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Author Topic: Shape of Sand - Gobi Desert, Mongolia  (Read 1546 times)
shadowblade
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« on: April 18, 2012, 07:31:25 PM »
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Sand dunes at sunset at Khongorin Els, in Mongolia's Gobi Desert.

Taken with Canon EOS 5D Mark II, Canon EF 70-200mm f/2.8L IS II USM and Canon EF 1.4x II teleconverter at 280mm.

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Tony Jay
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« Reply #1 on: April 18, 2012, 07:33:34 PM »
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Great study of light.

Regards

Tony Jay
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Dale Villeponteaux
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« Reply #2 on: April 18, 2012, 08:48:04 PM »
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I'm beginning to wonder if shadowblade is a pseudonym for John Paul Caponigro.
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Eric Myrvaagnes
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« Reply #3 on: April 18, 2012, 11:16:46 PM »
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I'm beginning to wonder if shadowblade is a pseudonym for John Paul Caponigro.
They both do fantastic stuff with colors.
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-Eric Myrvaagnes

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EduPerez
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« Reply #4 on: April 19, 2012, 02:08:14 AM »
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As all the images that you have posted here... wonderful!
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brandtb
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« Reply #5 on: April 19, 2012, 04:18:43 AM »
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Great image
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Brandt Bolding
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francois
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« Reply #6 on: April 19, 2012, 05:44:47 AM »
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Absolutely spectacular! You got not only a nice shape but also a wonderful light.

Bravo!!!
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Francois
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« Reply #7 on: April 19, 2012, 01:15:48 PM »
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Stunning, of course.

But just why is it so good? First, we have a perfect and beautifully balanced composition. The eye is led through the frame on a classic 'S' curve, bottom left to top right. Notice how the curve itself, formed by the peak of the dune, enters and exits from the corners of the frame, always good but often hard to do. This 'S' curve on its own would be placed too far across the frame, but it has been expertly balanced by the intersecting dune flank which anchors it to the left border. Then there is the distribution of light - brightest at the extreme right, reducing in receding planes across the image towards the left. The top left of the picture is left to darkness, as it should be, with no attempt to lift the shadows. This increases the drama of the image. Lastly there is the richness of colour and texture on the brightly lit right-hand flank, reminding us of molten bronze or gold.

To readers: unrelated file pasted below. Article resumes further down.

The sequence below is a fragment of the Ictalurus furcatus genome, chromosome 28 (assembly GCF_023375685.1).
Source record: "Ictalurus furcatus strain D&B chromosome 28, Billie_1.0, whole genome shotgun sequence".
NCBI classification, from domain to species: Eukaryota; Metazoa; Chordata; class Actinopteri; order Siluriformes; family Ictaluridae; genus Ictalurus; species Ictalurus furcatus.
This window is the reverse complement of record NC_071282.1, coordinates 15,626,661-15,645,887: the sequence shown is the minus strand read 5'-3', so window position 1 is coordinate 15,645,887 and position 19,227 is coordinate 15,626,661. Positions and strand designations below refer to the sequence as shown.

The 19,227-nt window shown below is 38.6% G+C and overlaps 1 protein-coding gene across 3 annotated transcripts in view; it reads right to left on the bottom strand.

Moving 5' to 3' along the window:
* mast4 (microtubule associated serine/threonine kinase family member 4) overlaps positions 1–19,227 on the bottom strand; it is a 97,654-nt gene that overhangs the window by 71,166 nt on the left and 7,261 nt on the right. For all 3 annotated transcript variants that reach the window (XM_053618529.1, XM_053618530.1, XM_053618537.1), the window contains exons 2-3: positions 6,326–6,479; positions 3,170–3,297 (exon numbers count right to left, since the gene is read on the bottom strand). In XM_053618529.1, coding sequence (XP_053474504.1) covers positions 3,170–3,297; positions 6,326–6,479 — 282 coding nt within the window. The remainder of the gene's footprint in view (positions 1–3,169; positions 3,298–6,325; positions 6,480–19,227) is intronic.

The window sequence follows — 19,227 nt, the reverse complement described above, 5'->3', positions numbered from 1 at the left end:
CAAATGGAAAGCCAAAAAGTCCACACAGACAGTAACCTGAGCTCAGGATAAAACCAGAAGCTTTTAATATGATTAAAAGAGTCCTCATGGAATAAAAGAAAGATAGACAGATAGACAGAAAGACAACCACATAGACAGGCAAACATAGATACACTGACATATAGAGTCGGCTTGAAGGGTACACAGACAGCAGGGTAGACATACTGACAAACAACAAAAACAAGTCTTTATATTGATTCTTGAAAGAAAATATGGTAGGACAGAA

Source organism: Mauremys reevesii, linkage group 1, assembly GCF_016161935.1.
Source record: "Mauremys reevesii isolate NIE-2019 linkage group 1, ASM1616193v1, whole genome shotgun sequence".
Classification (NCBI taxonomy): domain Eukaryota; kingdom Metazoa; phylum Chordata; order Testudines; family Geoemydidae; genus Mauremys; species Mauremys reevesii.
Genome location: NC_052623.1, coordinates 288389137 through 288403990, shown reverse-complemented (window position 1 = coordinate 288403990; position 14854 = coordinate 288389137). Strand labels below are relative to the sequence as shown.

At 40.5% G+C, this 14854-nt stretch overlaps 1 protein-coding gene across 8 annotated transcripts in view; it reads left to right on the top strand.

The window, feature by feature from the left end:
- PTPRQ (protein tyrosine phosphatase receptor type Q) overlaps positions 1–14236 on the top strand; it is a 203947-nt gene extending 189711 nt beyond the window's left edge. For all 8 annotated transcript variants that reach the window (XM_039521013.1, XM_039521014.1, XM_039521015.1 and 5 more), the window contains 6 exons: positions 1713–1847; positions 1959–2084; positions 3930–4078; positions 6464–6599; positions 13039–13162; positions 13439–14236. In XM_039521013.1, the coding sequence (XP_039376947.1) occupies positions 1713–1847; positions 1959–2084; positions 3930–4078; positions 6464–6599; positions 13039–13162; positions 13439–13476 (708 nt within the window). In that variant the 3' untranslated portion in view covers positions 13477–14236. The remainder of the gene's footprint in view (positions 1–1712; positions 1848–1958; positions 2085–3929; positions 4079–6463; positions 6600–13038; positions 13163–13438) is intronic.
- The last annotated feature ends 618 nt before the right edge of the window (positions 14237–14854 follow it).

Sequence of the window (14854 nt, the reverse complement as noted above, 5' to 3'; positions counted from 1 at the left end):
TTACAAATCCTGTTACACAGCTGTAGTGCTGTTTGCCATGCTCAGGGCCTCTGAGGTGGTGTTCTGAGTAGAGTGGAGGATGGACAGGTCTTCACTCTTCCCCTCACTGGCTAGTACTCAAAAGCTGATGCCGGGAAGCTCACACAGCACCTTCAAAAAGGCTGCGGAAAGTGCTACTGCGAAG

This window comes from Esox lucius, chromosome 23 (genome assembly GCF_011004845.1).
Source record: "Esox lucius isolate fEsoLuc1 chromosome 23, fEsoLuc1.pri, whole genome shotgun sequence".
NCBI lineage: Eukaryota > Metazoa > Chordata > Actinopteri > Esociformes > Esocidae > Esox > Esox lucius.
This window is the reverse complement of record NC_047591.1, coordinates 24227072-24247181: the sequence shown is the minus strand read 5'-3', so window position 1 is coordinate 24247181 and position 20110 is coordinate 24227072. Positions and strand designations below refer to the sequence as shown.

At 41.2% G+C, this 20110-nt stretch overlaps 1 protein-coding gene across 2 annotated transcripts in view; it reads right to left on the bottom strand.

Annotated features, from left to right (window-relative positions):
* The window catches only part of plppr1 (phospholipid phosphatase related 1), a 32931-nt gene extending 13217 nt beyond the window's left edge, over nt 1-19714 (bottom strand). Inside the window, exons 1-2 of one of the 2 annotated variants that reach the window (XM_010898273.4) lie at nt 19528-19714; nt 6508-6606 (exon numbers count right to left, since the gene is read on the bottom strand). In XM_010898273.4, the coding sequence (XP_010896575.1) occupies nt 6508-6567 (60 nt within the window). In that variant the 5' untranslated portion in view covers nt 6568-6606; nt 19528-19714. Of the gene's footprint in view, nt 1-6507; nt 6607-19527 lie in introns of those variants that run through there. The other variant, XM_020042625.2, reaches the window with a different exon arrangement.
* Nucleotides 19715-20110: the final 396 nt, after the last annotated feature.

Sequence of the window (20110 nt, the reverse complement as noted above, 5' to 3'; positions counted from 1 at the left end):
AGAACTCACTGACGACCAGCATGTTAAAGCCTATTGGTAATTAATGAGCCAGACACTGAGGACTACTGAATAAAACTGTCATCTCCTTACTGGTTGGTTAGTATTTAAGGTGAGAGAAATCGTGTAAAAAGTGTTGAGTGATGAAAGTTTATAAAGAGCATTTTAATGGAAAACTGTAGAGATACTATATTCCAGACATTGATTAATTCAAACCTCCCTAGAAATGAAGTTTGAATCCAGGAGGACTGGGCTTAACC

This is a pretty damn good dune picture, Mr or Ms shadowblade. I bet you didn't need us to tell you that, did you?

John
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louoates
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« Reply #8 on: April 19, 2012, 01:34:55 PM »
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+ to the nth power.
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shadowblade
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« Reply #9 on: April 26, 2012, 07:40:48 AM »
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I'm beginning to wonder if shadowblade is a pseudonym for John Paul Caponigro.

He's not (primarily) a landscape photographer, though, is he?
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Isaac
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« Reply #10 on: April 26, 2012, 12:28:31 PM »
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He's not (primarily) a landscape photographer, though, is he?
Where's the line between a fine art landscape photographer, and a fine art photographer who's work shows images of the landscape?
« Last Edit: April 26, 2012, 12:33:21 PM by Isaac » Logged
MTGFender
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« Reply #11 on: April 27, 2012, 11:09:14 AM »
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A piece of art! Light is just amazing.
Pramote
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